Add to that 60 years of oppression, and it was like a pressure cooker, and all of a sudden the lid went up. There was a lot of vapor coming out. How to manage to get that into meaningful energy is still a question for us today.
People were not used to democracy. People did not know how to be able to agree to disagree, didn't know how to work together. All of this is the result of years and years of repression.
Gigi Ibrahim, prominent human rights activist
We didn't even believe we would get to Tahrir Square, let alone this would be a revolution.
One person actually said, "So if we get to Tahrir Square, then what?" And the answer was, "We'll figure it out when we get there." Nobody imagined that this many people would go there; nobody imagined that this many people would show up. We were used to the same 20 to 50 people that showed up to every single protest, and they were mostly your friends and fellow activists. But January 25 was different. ...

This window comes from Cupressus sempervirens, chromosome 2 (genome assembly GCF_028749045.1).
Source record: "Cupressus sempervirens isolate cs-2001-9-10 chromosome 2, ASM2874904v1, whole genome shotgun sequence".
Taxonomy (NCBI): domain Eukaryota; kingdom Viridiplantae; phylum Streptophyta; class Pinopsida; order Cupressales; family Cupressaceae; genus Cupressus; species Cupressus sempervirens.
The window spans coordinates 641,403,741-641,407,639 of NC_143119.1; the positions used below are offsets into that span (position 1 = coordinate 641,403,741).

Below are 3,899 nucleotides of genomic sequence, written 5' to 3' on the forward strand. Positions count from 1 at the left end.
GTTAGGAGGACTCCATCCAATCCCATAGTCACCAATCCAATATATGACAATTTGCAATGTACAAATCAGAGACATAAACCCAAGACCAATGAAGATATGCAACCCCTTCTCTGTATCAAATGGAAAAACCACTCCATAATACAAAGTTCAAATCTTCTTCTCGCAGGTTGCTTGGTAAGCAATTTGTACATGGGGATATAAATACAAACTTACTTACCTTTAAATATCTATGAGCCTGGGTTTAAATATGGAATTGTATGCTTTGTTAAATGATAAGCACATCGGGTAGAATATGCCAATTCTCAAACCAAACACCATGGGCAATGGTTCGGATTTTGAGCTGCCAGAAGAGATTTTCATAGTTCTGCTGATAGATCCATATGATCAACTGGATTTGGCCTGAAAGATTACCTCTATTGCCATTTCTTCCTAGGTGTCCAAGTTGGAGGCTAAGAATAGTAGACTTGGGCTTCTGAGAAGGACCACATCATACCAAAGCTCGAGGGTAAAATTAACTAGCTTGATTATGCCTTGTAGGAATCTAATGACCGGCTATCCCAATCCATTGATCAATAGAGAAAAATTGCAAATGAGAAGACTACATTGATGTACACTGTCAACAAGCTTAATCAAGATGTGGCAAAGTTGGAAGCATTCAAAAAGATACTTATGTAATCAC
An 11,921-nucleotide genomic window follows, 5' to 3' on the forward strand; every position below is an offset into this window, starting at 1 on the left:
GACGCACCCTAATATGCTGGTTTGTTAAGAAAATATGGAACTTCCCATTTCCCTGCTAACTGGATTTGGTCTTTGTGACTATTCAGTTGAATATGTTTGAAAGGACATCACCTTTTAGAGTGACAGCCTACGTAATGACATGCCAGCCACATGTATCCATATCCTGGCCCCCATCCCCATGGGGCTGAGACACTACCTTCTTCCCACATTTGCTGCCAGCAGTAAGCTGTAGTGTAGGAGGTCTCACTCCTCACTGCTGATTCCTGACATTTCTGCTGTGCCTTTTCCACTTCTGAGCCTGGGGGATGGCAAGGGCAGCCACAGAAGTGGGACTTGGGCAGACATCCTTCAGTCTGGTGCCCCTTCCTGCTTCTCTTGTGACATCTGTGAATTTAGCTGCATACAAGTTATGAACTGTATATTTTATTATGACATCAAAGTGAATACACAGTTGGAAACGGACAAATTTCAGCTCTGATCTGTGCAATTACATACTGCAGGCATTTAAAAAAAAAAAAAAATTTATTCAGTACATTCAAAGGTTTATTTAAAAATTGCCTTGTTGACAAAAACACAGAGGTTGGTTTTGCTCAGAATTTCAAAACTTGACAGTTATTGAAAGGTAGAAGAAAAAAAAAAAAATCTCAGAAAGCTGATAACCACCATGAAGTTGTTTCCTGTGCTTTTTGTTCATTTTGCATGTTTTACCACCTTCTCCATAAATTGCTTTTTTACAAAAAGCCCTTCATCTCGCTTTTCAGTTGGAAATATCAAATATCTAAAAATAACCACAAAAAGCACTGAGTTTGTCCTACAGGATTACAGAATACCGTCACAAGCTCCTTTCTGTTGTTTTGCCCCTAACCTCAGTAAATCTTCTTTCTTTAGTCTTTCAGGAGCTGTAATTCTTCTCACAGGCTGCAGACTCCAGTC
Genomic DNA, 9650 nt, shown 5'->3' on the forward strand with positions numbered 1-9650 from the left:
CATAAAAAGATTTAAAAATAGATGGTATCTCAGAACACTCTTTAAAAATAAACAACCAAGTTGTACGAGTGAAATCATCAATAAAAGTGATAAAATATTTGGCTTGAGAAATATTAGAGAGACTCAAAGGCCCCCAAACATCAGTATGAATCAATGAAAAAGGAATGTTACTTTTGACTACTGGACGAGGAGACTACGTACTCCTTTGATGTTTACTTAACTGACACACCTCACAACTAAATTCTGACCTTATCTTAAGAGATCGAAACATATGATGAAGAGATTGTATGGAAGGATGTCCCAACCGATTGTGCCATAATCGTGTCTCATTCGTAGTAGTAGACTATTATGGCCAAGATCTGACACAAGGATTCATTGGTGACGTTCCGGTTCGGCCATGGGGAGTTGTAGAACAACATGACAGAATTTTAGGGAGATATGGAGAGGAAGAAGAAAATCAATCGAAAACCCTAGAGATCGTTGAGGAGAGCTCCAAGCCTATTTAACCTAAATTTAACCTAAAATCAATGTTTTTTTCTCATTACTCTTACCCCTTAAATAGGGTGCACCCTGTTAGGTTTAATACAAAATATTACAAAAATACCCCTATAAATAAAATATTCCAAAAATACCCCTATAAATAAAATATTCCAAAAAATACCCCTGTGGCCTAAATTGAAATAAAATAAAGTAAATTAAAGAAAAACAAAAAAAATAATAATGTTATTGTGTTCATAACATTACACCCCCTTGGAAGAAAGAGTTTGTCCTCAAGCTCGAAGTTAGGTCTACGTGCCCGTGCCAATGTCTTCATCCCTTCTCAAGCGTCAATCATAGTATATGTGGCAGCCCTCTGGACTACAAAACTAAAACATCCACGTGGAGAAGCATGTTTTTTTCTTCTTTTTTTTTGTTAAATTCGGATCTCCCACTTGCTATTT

What made me realize that this was unstoppable was I looked behind me sometime, and I could not see the end of the march, like I couldn't see where the march ended. All I saw, whether I looked to my left or right or to the back, was a sea of people. I knew then there was no way of stopping this. "What are they going to do? They can fire at us, but we are just so many this day." ...
Being a revolutionary myself and being in the street and taking part in these clashes, you know that all these people are fighting for a better Egypt. They don't have hidden agendas. They don't get finance from abroad. They are simply fighting for their rights, they're fighting for a better living, and they're not going to stop, because we sacrificed so much.
We sacrificed so much to reach where we are right now. There is no way of going back.
Hisham Qasim, newspaper publisher and human rights activist